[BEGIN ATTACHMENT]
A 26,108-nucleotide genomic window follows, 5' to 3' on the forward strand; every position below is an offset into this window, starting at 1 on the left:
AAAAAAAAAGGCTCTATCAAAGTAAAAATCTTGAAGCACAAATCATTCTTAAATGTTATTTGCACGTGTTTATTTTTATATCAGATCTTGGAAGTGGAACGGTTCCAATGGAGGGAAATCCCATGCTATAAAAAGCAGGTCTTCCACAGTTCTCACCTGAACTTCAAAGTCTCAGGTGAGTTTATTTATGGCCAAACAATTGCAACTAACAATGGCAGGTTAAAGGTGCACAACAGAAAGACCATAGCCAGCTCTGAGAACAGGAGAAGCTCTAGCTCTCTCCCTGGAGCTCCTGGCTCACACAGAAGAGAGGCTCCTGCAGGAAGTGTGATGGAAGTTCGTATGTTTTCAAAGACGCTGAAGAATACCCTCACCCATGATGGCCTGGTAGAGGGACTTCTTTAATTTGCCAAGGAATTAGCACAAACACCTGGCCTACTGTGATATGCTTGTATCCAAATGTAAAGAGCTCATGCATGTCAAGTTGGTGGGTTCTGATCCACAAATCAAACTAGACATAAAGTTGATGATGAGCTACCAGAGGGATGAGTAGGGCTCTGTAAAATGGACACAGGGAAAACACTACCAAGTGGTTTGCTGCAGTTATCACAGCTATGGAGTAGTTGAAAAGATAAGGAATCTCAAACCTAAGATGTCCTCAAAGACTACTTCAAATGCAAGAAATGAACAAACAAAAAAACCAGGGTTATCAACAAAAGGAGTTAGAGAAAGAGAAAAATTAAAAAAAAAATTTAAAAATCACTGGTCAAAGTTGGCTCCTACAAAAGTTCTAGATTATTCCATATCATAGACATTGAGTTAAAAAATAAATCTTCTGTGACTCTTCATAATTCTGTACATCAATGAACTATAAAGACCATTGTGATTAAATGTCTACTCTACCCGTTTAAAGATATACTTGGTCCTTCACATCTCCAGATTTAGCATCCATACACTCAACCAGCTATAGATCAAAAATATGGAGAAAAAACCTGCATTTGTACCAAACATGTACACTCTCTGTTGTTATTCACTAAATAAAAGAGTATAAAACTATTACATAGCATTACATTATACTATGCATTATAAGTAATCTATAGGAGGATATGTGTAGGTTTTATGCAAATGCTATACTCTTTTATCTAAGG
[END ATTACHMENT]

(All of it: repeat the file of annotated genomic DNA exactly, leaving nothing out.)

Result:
A 26,108-nucleotide genomic window follows, 5' to 3' on the forward strand; every position below is an offset into this window, starting at 1 on the left:
AAAAAAAAAGGCTCTATCAAAGTAAAAATCTTGAAGCACAAATCATTCTTAAATGTTATTTGCACGTGTTTATTTTTATATCAGATCTTGGAAGTGGAACGGTTCCAATGGAGGGAAATCCCATGCTATAAAAAGCAGGTCTTCCACAGTTCTCACCTGAACTTCAAAGTCTCAGGTGAGTTTATTTATGGCCAAACAATTGCAACTAACAATGGCAGGTTAAAGGTGCACAACAGAAAGACCATAGCCAGCTCTGAGAACAGGAGAAGCTCTAGCTCTCTCCCTGGAGCTCCTGGCTCACACAGAAGAGAGGCTCCTGCAGGAAGTGTGATGGAAGTTCGTATGTTTTCAAAGACGCTGAAGAATACCCTCACCCATGATGGCCTGGTAGAGGGACTTCTTTAATTTGCCAAGGAATTAGCACAAACACCTGGCCTACTGTGATATGCTTGTATCCAAATGTAAAGAGCTCATGCATGTCAAGTTGGTGGGTTCTGATCCACAAATCAAACTAGACATAAAGTTGATGATGAGCTACCAGAGGGATGAGTAGGGCTCTGTAAAATGGACACAGGGAAAACACTACCAAGTGGTTTGCTGCAGTTATCACAGCTATGGAGTAGTTGAAAAGATAAGGAATCTCAAACCTAAGATGTCCTCAAAGACTACTTCAAATGCAAGAAATGAACAAACAAAAAAACCAGGGTTATCAACAAAAGGAGTTAGAGAAAGAGAAAAATTAAAAAAAAAATTTAAAAATCACTGGTCAAAGTTGGCTCCTACAAAAGTTCTAGATTATTCCATATCATAGACATTGAGTTAAAAAATAAATCTTCTGTGACTCTTCATAATTCTGTACATCAATGAACTATAAAGACCATTGTGATTAAATGTCTACTCTACCCGTTTAAAGATATACTTGGTCCTTCACATCTCCAGATTTAGCATCCATACACTCAACCAGCTATAGATCAAAAATATGGAGAAAAAACCTGCATTTGTACCAAACATGTACACTCTCTGTTGTTATTCACTAAATAAAAGAGTATAAAACTATTACATAGCATTACATTATACTATGCATTATAAGTAATCTATAGGAGGATATGTGTAGGTTTTATGCAAATGCTATACTCTTTTATCTAAGG